Redesigned Traffic Light Could Assist the Color Blind

Color blindness is a common optical disease that impacts many Americans. Known medically as Daltonism or deuteranopia. In the U.S., 7 percent of the male population (about 10.5 million people) and 0.4 percent of the female population (approximately 620,000 people) suffer from the most common form of color blindness, red-green color blindness. Globally, over 200 million people are believed to be colorblind.

In some countries — such as Romania or Turkey — color blind people are forbidden to drive due to their inability to distinguish between colors on the traffic light. In the U.S. they are free to drive, if they can memorize the order of the signals. However, an even easier solution to helping the colorblind drive has now arrived.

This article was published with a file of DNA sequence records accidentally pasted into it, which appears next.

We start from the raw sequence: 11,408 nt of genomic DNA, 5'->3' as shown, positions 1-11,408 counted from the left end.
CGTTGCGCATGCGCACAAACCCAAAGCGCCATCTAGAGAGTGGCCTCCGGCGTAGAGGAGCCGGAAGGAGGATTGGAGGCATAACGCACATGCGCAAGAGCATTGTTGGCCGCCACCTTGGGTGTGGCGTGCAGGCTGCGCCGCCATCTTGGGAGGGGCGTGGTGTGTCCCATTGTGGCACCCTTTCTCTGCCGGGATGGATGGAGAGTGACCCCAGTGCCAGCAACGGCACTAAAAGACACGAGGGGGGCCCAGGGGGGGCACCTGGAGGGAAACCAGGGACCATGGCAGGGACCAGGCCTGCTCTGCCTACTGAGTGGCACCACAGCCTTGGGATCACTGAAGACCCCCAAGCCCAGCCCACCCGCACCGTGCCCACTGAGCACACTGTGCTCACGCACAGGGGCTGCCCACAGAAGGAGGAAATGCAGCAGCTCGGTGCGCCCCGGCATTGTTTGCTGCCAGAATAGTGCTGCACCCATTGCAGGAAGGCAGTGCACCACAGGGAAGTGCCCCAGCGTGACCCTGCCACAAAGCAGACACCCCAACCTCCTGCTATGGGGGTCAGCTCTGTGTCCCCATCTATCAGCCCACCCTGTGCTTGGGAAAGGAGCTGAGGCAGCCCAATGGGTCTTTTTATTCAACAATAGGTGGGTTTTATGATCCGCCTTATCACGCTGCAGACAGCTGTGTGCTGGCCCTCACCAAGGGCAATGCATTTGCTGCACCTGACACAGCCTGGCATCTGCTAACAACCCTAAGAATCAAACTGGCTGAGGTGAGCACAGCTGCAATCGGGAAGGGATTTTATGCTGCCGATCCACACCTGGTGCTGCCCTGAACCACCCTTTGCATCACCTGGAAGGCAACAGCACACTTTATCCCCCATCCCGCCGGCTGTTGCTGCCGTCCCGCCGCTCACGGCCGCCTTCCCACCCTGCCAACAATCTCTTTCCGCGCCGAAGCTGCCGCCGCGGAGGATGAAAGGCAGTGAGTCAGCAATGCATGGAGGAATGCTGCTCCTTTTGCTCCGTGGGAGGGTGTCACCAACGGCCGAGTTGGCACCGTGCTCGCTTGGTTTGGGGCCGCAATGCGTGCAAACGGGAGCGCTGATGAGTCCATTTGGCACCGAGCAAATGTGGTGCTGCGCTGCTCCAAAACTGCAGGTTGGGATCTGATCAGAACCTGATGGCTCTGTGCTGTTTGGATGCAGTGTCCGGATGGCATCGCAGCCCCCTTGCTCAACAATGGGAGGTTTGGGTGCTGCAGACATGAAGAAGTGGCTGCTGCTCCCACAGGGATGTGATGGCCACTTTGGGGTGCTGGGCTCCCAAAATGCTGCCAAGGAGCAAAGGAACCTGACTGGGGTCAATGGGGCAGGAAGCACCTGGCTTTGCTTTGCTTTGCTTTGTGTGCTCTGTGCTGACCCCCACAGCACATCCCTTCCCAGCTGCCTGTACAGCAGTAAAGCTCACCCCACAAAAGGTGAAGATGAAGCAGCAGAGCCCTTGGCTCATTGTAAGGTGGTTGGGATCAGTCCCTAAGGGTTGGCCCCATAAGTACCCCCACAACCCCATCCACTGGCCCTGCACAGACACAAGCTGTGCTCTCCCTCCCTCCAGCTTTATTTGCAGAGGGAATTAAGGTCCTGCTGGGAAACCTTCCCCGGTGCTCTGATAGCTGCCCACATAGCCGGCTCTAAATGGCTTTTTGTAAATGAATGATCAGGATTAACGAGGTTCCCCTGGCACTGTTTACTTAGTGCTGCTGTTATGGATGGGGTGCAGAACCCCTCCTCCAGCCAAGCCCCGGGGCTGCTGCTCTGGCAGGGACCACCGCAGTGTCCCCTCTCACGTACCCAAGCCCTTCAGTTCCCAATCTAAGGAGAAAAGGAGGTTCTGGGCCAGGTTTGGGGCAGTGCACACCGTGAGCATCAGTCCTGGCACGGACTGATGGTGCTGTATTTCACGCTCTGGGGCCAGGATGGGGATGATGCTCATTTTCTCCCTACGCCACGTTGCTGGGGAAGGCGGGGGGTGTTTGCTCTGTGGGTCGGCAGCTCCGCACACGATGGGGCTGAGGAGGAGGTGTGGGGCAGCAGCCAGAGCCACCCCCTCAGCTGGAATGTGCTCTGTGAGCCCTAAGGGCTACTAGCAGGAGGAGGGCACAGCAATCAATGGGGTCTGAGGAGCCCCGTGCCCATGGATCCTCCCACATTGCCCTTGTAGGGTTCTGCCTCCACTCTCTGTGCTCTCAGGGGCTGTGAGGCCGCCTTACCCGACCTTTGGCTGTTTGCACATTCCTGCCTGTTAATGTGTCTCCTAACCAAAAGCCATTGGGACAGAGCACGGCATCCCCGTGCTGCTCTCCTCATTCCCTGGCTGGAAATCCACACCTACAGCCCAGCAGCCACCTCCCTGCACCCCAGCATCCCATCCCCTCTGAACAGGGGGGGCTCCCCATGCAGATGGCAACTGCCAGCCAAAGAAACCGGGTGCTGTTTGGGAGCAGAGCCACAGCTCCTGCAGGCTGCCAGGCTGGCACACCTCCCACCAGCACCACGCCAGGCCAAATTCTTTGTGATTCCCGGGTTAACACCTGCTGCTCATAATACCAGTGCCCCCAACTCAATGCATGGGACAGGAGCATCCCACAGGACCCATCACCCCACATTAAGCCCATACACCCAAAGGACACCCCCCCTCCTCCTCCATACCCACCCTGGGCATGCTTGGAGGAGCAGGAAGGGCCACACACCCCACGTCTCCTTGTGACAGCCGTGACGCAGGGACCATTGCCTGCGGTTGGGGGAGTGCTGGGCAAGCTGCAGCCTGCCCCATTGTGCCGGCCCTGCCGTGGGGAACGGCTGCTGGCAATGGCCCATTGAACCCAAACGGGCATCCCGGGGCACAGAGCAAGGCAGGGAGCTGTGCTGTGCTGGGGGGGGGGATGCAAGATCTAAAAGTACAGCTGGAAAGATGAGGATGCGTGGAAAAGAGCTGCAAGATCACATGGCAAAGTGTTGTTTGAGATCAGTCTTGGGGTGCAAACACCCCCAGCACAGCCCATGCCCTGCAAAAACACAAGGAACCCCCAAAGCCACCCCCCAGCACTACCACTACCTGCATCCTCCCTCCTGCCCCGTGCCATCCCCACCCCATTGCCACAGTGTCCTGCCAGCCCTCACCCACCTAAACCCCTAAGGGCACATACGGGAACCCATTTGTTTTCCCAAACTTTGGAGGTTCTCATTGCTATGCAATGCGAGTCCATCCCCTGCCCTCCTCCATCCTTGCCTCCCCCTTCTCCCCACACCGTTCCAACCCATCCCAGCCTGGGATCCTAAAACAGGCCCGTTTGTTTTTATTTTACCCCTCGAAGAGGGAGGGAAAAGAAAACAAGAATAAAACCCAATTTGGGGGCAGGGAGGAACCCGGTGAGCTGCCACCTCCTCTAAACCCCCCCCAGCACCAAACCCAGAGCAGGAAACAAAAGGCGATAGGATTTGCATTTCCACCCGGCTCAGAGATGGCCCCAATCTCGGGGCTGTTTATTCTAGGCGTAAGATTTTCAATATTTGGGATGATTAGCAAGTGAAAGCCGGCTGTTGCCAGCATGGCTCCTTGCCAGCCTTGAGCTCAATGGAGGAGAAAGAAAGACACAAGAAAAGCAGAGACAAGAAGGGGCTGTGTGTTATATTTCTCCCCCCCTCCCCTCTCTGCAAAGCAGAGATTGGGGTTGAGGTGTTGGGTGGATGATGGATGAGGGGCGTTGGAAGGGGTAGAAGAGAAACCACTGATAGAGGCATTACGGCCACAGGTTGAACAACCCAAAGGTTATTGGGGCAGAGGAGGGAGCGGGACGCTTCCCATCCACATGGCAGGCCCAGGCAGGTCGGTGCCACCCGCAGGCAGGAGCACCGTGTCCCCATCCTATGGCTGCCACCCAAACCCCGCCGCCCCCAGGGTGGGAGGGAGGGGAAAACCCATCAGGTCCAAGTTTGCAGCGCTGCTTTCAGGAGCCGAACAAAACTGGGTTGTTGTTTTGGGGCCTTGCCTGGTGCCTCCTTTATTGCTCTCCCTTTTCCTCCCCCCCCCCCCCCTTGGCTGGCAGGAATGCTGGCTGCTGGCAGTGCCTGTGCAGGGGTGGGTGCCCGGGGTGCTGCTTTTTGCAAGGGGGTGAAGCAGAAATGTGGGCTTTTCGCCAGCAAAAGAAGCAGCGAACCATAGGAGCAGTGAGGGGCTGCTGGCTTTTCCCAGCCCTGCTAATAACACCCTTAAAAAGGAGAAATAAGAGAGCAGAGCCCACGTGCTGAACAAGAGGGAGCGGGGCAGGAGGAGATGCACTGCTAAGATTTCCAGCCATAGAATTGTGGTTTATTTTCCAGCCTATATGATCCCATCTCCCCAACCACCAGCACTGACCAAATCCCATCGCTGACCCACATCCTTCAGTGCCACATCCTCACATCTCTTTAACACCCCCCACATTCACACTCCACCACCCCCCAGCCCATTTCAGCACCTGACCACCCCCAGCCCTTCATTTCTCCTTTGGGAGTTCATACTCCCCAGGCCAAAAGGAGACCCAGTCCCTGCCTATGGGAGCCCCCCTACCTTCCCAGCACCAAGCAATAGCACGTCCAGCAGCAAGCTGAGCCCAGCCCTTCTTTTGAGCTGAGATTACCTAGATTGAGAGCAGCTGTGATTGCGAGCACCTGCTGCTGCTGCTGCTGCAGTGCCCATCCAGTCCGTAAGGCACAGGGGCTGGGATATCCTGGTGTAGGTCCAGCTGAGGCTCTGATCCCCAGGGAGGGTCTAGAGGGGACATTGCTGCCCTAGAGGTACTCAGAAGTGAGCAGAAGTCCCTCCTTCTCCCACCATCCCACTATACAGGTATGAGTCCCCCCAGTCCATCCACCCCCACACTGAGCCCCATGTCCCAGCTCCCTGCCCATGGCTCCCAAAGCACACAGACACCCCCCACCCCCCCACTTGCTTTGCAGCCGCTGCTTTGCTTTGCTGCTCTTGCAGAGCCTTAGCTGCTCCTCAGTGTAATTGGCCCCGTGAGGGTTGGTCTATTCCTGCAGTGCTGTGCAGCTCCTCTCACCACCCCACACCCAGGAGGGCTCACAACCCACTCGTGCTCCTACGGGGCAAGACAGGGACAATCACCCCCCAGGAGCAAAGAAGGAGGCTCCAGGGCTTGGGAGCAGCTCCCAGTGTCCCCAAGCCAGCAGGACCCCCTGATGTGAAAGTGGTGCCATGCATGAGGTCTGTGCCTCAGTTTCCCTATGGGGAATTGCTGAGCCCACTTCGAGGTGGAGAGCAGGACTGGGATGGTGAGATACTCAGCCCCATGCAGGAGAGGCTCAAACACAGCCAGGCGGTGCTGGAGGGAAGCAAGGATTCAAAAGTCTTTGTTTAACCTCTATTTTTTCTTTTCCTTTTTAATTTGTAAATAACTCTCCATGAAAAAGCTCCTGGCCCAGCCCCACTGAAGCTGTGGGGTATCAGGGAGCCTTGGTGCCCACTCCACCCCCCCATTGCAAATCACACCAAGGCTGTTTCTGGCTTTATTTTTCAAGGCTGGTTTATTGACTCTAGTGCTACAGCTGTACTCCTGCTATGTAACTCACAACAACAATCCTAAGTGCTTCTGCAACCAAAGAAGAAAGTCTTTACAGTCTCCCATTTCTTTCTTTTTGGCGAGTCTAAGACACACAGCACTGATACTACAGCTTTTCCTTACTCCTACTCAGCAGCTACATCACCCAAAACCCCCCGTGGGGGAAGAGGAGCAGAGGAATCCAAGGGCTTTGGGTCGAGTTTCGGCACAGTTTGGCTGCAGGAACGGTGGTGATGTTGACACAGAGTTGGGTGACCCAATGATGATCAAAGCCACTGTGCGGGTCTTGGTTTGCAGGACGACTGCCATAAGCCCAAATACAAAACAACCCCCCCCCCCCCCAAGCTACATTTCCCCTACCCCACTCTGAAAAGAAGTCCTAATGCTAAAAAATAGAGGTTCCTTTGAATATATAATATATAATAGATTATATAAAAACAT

The UNISignal has been created by designers Ji-youn Kim, Soon-young Yang, and Hwan-ju Jeont assist color-blind individuals in detecting traffic signals faster. The new light has a triangular shape for the red (stop) light, a round shape for the yellow light, and a square shape for the green light.

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